Local elementary school students said goodbye to dozens of fish after releasing them into Shaver Lake

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Bus loads full of excited kids arrived at Shaver Lake Wednesday morning eager to watch a six-week long class project on the life cycle of fish reach its wet conclusion. (KFSN)

Bus loads full of excited kids arrived at Shaver Lake Wednesday morning eager to watch a six-week long class project on the life cycle of fish reach its wet conclusion.

A fun hands-on lesson for students to learn about local watersheds and what lives in them

"A lot of times students have never been to the site that's just a few miles away from their school. They didn't even know a river was there so it's creating awareness," said Cheryl Moxley, Fish and Wildlife Interpreter.

The students at Big Creek and Pine Ridge Elementary helped raise game trout from eggs before releasing the fish into lake. The project was part of statewide program that teaches students the various stages of fish while nurturing them in the classroom.

"I was pretty surprised how they grew so fast in like two weeks and just how much food you're supposed to feed them, and I didn't know once they grew up just eat right away like wait two days-- I was really surprised," said Kaitlyn Wilson, 7th grader.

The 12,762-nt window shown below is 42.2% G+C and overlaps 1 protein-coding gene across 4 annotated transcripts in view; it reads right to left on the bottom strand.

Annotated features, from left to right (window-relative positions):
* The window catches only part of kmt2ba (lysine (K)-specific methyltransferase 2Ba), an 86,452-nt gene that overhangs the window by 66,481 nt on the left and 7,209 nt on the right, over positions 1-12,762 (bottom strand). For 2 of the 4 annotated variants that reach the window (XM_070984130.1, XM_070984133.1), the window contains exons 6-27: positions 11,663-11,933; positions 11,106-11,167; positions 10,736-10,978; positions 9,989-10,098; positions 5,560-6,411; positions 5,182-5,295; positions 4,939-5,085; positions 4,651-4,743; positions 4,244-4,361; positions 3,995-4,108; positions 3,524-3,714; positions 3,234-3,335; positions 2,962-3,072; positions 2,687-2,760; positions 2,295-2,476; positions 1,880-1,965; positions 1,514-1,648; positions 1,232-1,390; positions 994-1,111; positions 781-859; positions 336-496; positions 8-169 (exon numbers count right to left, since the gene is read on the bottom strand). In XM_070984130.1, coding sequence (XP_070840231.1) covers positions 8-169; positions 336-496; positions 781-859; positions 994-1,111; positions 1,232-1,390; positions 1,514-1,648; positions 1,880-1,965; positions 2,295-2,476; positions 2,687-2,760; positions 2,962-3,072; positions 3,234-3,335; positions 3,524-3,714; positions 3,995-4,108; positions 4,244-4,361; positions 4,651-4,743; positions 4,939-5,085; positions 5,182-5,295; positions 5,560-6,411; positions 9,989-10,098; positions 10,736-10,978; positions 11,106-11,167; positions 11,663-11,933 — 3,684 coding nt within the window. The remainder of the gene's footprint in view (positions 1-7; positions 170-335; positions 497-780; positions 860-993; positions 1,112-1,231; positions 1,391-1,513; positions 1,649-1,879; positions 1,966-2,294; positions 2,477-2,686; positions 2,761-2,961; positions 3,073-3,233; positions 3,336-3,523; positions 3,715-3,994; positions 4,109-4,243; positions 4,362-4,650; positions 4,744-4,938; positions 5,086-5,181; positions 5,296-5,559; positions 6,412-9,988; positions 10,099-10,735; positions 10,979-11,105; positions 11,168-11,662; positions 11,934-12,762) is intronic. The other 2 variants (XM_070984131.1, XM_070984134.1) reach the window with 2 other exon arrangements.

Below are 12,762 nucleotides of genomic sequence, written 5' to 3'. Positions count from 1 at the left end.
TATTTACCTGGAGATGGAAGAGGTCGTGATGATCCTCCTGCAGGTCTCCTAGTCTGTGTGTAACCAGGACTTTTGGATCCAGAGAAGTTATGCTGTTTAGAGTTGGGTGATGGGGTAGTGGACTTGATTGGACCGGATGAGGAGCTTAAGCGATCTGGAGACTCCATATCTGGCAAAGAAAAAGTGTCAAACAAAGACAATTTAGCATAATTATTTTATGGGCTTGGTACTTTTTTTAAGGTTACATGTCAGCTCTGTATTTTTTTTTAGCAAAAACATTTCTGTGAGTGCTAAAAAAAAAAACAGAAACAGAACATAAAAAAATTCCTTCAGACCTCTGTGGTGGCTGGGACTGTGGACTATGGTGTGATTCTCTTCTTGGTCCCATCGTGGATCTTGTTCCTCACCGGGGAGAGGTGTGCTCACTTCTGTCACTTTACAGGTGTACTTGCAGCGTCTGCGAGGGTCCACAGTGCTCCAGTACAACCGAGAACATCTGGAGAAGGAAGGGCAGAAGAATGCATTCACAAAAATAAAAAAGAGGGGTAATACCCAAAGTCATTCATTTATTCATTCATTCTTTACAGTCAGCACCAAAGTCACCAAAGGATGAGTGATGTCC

Releasing dozens of trout was a careful process-- officials had to first get the fish acclimated to the lake's water temperature before sending them off.

The students say it was bitter sweet watching the tiny trout swim away.

"When I let them go I felt happy and sad, because I knew they were going to get a better lifestyle. And I also felt sad because I really liked watching them grow," said Hailey Ramirez, 5th grader.

"They do get attached to the fish-- they name them, they've taken care of them, they watched them hatch, and they've been feeding them. They've been checking the water quality and the temperature of the water; they have a little investment in them so now they care about what's living in the watershed," said Moxley.

This appears to be the perfect time to release the trout; officials said the water levels are Shaver Lake is the highest they have been in years.

Related Topics:
educationfishschoolfresno county
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